Beer Review #72 Lancaster Brewing Company Oktoberfest

Our second Oktoberfest comes all the way from Lancaster, PA (only an hour’s drive from where I currently live). I went to college out near Lancaster, and I gained a love of Lancaster Brewing Company. Almost two years ago I visited their location in Lancaster. I believe their bottled beers are actually brewed by the Lion Brewery in Wilkes-Barre, PA. I’ve had their Oktoberfest a few too many times, and three years ago, something was just off with it. I haven’t tried it since, but when I saw it at the store this year, I decided to grab it.

It pours a nice amber color with a thin off-white head that quickly fades. It is clear, as expected. The nose is malty, with some sweetness, but it is not as sweet as Brooklyn’s Oktoberfest. There are some notable bread aromas in there as well. On the first taste I really noticed how dry it was. There is a sweetness upfront, but the dryness kicks in and cuts it off. The toasty and bready notes do follow through-out the beer. There is a slightly sulfury aftertaste, but it wasn’t terrible. There is also a bit of heat to comes in at the end as the beer is drying out.

It is a decent Oktoberfest, but not my favorite. There is just something about the beer that doesn’t sit right with me. Maybe it was the sulfur and dry combination, but it didn’t compare to other Oktoberfest beers that I’ve had. It does kick up the ABV compared to some other beers as well and comes in at a lovely 6.5%. Try it if you see it, but know that there are betters out there. (more…)

Winter Warmer Recipe

11-20-01In my last homebrew post I talked about doing a Colonial American style beer. Well I am still working on that, but I have a lot more reading to do so that I can make it accurately. In the meantime, I thought that I would embrace the coming season change and got with a winter warmer. I’ve always been a fan of winter seasonal beers, but I have never made one of my own. My wife has also been asking me to make something dark and malty. A winter warmer fits perfectly into that style.

Let me begin with the fact that I have only had a handful of beers classified as “winter warmer” before in my life. I think my favorite belongs to Lancaster Brewing Company, which I enjoyed plenty of last year back in PA. The things I like about it are the facts that it has a huge body, a lot of different flavor notes (some fruit, chocolate, brown sugar, molasses, and caramel), and it all comes in being very well balanced. Furthermore, for an 8.9% abv beer there isn’t much, if any, alcohol noticeable and there is not a lot of hop bite on the back. The malt and complexity in it are what shine in this beer.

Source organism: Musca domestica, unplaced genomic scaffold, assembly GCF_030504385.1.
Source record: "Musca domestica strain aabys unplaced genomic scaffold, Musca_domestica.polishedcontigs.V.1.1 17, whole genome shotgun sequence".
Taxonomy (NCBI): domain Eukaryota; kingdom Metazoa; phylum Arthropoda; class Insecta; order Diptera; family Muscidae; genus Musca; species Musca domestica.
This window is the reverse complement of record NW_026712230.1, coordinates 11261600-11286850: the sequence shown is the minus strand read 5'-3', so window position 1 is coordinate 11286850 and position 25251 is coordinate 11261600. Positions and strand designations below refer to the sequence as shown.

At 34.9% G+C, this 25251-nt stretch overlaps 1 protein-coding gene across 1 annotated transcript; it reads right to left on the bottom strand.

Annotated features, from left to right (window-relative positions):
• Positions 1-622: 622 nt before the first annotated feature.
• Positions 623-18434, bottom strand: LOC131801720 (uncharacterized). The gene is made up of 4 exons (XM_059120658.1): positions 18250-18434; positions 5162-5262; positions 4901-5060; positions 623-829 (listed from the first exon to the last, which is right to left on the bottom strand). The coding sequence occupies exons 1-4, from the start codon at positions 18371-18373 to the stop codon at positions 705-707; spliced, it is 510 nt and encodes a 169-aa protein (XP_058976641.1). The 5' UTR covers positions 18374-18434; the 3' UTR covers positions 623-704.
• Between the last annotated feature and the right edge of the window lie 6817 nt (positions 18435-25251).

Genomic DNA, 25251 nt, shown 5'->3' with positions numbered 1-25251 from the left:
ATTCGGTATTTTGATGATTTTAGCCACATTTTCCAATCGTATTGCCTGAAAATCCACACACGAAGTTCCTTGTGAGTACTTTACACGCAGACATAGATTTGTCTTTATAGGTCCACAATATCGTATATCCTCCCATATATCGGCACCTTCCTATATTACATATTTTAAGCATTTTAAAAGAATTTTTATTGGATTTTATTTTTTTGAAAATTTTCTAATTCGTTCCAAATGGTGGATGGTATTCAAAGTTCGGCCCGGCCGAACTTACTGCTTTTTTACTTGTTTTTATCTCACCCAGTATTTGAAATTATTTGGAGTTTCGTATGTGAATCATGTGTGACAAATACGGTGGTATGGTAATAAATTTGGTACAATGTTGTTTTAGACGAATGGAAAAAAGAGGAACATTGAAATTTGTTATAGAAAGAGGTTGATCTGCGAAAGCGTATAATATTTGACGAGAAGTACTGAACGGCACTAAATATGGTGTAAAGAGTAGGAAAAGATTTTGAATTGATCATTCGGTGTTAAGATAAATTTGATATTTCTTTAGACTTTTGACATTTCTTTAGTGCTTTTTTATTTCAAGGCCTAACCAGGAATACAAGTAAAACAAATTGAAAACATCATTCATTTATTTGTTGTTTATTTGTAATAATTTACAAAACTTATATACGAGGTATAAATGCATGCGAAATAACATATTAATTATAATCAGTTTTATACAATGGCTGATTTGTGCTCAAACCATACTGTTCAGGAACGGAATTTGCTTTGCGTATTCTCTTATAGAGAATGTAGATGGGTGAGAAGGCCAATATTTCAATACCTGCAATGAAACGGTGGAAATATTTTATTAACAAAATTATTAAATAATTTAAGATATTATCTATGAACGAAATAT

So I began doing some research trying to find a starting point with this beer. And after all was said and done, I came up with a recipe that I think is unique and should deliver a great amount of complexity.

  • 8.0 lbs American 2-Row
  • 2.0 lbs Maris Otter Pale Malt
  • 1.0 lbs Caramel Malt 90L
  • 1.0 lbs Chocolate Malt
  • 0.5 lbs Chocolate Wheat Malt
  • 0.5 lbs Chocolate Rye Malt
  • 0.5 lbs American Black Patent
  • 1.0 lbs Molasses
  • 1 oz Fuggle hops (3.6% AA for 60 mins)
  • 1 oz Fuggle hops (3.6% AA for 15 mins)
  • Nottingham Dry Ale yeast, with starter

I’m planning on mashing this at about 150 degrees for an hour. Doing so should give a nice balance between malt character and easy fermenting sugar. The 1 lb of molasses will be added into the kettle during the first runnings. I put a lot of dark malts into this beer becasue I want something with some coffee, molasses, and chocolate notes.

The chocolate wheat and rye were a last minute decision and the original recipe had one pound of wheat malt. I’ve never used chocolate wheat/rye malt and this is my first experience with rye malt overall, so I’m not entirely sure what impacts they will have. From my¬† understanding, rye malt tends to dry a beer out and give a crisper feel to it. Even at that, it makes up about 4% of then total grain bill, so it should not have a large effect weather it be positive or negative.

I also went with a dry ale yeast here for a few reasons. First, I used it on the pumpkin ale with good results. Second, the dry ale yeast is easy to make a starter with and with the fluctuation in temperatures here in Texas during this time of year (40 degrees between day and night) I didn’t want any active yeast to suffer. Third is that the optimal temperature range for this yeast is 57-70 degrees which falls perfectly into my apartment’s temperatures. Fourth, it is highly flocculant (precipitating) and highly attenuating. And lastly, it has a lost ester profile, so the malt should be able to shine through even more when it is not competing with the hops or yeast esters.

The final stats on the beer look like this:

  • OG 1.075
  • 39 SRM
  • 7.5% ABV
  • 20.0 IBUs

I plan of fermenting for a week (or until fermention is complete) and than putting it into a secondary for 2-3 weeks. After that I will bottle it and leave it condition for another 2-3 weeks (hopefully there will be no carbonation problems this time around). Then I can finally enjoy the fruits of my labor.